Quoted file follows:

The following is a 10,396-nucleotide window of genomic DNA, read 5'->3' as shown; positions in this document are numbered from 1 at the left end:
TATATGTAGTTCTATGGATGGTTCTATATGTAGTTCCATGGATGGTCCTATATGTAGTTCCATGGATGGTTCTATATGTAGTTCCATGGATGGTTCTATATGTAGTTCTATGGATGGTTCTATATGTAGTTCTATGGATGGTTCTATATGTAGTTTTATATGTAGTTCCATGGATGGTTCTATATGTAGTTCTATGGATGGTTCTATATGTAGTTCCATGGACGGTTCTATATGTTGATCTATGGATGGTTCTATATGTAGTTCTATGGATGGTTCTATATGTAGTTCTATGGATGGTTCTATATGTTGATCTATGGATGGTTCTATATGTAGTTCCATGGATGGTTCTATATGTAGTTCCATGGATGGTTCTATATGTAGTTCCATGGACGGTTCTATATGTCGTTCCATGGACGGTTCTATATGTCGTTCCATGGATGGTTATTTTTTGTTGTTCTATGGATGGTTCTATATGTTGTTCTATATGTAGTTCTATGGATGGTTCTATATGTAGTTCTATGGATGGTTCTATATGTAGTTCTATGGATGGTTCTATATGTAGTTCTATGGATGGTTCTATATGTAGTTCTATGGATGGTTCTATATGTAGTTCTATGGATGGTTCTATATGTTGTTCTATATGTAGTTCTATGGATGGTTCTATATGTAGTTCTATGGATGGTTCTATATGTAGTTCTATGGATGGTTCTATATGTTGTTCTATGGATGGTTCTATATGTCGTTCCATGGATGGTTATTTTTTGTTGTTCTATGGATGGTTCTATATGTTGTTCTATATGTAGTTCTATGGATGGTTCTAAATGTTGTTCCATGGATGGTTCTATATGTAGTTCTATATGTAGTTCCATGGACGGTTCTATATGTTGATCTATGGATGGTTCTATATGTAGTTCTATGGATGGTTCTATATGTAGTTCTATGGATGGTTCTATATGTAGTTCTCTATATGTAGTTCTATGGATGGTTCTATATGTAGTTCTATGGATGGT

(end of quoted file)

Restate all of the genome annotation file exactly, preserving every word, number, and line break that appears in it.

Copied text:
The following is a 10,396-nucleotide window of genomic DNA, read 5'->3' as shown; positions in this document are numbered from 1 at the left end:
TATATGTAGTTCTATGGATGGTTCTATATGTAGTTCCATGGATGGTCCTATATGTAGTTCCATGGATGGTTCTATATGTAGTTCCATGGATGGTTCTATATGTAGTTCTATGGATGGTTCTATATGTAGTTCTATGGATGGTTCTATATGTAGTTTTATATGTAGTTCCATGGATGGTTCTATATGTAGTTCTATGGATGGTTCTATATGTAGTTCCATGGACGGTTCTATATGTTGATCTATGGATGGTTCTATATGTAGTTCTATGGATGGTTCTATATGTAGTTCTATGGATGGTTCTATATGTTGATCTATGGATGGTTCTATATGTAGTTCCATGGATGGTTCTATATGTAGTTCCATGGATGGTTCTATATGTAGTTCCATGGACGGTTCTATATGTCGTTCCATGGACGGTTCTATATGTCGTTCCATGGATGGTTATTTTTTGTTGTTCTATGGATGGTTCTATATGTTGTTCTATATGTAGTTCTATGGATGGTTCTATATGTAGTTCTATGGATGGTTCTATATGTAGTTCTATGGATGGTTCTATATGTAGTTCTATGGATGGTTCTATATGTAGTTCTATGGATGGTTCTATATGTAGTTCTATGGATGGTTCTATATGTTGTTCTATATGTAGTTCTATGGATGGTTCTATATGTAGTTCTATGGATGGTTCTATATGTAGTTCTATGGATGGTTCTATATGTTGTTCTATGGATGGTTCTATATGTCGTTCCATGGATGGTTATTTTTTGTTGTTCTATGGATGGTTCTATATGTTGTTCTATATGTAGTTCTATGGATGGTTCTAAATGTTGTTCCATGGATGGTTCTATATGTAGTTCTATATGTAGTTCCATGGACGGTTCTATATGTTGATCTATGGATGGTTCTATATGTAGTTCTATGGATGGTTCTATATGTAGTTCTATGGATGGTTCTATATGTAGTTCTCTATATGTAGTTCTATGGATGGTTCTATATGTAGTTCTATGGATGGT